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Salicaceae .
The Salicales or willow order of flowering plants, is comprised solely of the Salicaceae family. The Salicaceae family is further divided into two genera, Salix (willow) and Populus (poplar, aspen, cottonwood). The two genera are comprised of around 320 (Salix)and 30 species (Populus). The Salicaceae family are trees and shrubs found predominantly in the Northern Hemisphere. Only one species ( S. tetrasperma ) is native to tropical/subtropical regions. [ 1 ]


Willow ( Salix )

Shrubs and trees of the genus Salix and Salicaceae family. Generally native to northern temperate regions and commonly used for ornament, shade and timber as well as being the source of salicin (salicylic acid), which is used in pain relievers (aspirin is a derivative of salicylic acid). All species of the salicales family (willow and populus) have catkins, male and female on different trees, and seeds with long, silky hairs. The largest willows are the black ( S. nigra ), the crack, or brittle ( S. fragilis ) and white ( S. alba ) willow, all of which can attain 20 metres (65 feet) or more. Weeping willows refer to those species and hybrids of willow with a 'drooping habit', especially S. babylonica and its varieties from East Asia. [ 1 ]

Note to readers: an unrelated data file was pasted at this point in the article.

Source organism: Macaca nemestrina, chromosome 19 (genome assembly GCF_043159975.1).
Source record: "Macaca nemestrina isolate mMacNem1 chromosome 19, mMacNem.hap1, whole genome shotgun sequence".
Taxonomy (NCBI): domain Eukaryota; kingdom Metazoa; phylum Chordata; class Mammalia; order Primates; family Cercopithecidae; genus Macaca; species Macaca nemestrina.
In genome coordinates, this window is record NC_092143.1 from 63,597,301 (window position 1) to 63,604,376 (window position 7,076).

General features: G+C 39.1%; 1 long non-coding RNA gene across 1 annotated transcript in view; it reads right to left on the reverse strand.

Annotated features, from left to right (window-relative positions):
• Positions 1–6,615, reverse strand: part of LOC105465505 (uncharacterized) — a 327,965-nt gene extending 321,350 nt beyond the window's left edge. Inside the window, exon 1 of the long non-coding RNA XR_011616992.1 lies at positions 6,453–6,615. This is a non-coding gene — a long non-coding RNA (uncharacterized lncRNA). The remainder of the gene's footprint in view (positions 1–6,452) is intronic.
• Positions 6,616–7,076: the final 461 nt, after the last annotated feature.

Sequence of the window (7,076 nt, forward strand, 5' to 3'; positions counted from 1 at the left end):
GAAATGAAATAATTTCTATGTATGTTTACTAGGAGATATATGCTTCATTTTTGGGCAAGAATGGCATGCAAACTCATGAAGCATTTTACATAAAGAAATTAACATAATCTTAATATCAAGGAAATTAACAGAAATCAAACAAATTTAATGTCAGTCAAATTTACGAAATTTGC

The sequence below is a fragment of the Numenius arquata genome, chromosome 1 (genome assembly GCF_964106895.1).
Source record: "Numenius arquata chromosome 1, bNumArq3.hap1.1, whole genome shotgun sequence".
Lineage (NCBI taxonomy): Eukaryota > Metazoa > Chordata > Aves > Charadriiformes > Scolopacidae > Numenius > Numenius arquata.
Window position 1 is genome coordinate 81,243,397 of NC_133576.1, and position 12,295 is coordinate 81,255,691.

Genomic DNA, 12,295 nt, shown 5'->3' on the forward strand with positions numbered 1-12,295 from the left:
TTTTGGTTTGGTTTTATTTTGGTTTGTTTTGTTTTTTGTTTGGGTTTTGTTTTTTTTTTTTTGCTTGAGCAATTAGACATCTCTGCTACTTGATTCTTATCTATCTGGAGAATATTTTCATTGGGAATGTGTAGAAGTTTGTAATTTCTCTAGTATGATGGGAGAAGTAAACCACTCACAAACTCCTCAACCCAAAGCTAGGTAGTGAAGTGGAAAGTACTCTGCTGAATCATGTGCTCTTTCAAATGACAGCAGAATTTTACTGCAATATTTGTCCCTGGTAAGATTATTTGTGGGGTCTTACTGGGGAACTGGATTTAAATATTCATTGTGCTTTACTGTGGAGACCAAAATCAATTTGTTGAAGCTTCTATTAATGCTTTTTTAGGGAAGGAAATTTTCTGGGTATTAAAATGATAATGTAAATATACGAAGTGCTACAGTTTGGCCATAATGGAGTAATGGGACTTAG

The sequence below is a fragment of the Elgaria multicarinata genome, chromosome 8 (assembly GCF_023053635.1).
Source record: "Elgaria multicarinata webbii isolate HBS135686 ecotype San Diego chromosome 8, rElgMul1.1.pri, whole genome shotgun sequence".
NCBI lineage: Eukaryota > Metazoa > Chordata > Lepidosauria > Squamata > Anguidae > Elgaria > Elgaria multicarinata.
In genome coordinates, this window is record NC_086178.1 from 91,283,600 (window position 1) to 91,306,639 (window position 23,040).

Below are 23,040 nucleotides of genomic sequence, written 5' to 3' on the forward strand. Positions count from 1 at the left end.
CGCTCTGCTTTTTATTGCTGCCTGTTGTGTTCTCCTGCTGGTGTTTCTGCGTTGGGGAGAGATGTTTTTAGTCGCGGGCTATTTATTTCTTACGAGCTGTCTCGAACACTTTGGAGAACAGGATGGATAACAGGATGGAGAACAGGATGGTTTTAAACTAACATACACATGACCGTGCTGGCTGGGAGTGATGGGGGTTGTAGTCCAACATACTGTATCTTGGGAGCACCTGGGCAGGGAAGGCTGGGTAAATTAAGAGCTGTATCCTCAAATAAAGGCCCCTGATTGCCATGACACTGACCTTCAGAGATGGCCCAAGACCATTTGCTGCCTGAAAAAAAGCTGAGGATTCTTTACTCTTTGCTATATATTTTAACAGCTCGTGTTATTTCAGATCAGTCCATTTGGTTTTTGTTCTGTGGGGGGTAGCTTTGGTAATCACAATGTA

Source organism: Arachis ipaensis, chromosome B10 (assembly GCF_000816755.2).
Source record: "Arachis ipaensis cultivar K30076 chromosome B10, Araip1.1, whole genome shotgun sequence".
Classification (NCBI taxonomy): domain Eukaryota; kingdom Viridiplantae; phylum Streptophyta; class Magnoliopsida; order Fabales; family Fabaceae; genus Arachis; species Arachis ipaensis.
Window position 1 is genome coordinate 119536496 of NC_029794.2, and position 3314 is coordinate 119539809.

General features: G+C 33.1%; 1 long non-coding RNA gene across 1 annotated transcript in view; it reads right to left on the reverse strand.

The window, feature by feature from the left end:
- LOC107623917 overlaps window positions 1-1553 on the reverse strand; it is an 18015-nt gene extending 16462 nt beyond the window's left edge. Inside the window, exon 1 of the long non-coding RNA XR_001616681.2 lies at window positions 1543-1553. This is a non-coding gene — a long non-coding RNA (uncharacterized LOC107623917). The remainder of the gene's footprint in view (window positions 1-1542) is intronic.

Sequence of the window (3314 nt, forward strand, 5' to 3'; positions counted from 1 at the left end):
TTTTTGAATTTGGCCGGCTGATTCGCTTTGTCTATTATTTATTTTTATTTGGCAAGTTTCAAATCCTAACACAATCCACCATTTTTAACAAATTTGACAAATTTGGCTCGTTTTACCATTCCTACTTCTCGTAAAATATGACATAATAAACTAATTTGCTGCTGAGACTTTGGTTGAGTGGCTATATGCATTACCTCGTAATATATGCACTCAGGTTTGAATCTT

Poplar (Populus)

Poplars are common trees in the cooler regions of the Northern Hemisphere and are often used to line avenues or to form windbreaks. Poplar wood is also commercilly important as it is used for plywood, pulp and matches. The soft, white wood of Populus is fabricated into plywood, pulpwood, excelsior, boxes, and matches. As with all other members of the salicales family, Populus catkins are male and female on different trees and their flowers contain no petals or sepals. Populus are generally insect pollinated but certain species are also wind-pollinated. Populus differ from Salix in that the leaves are roughly triangular in shape while Salix leaves are more often linear. [ 1 ]


[1] The Encyclopaedia Britannica Online :


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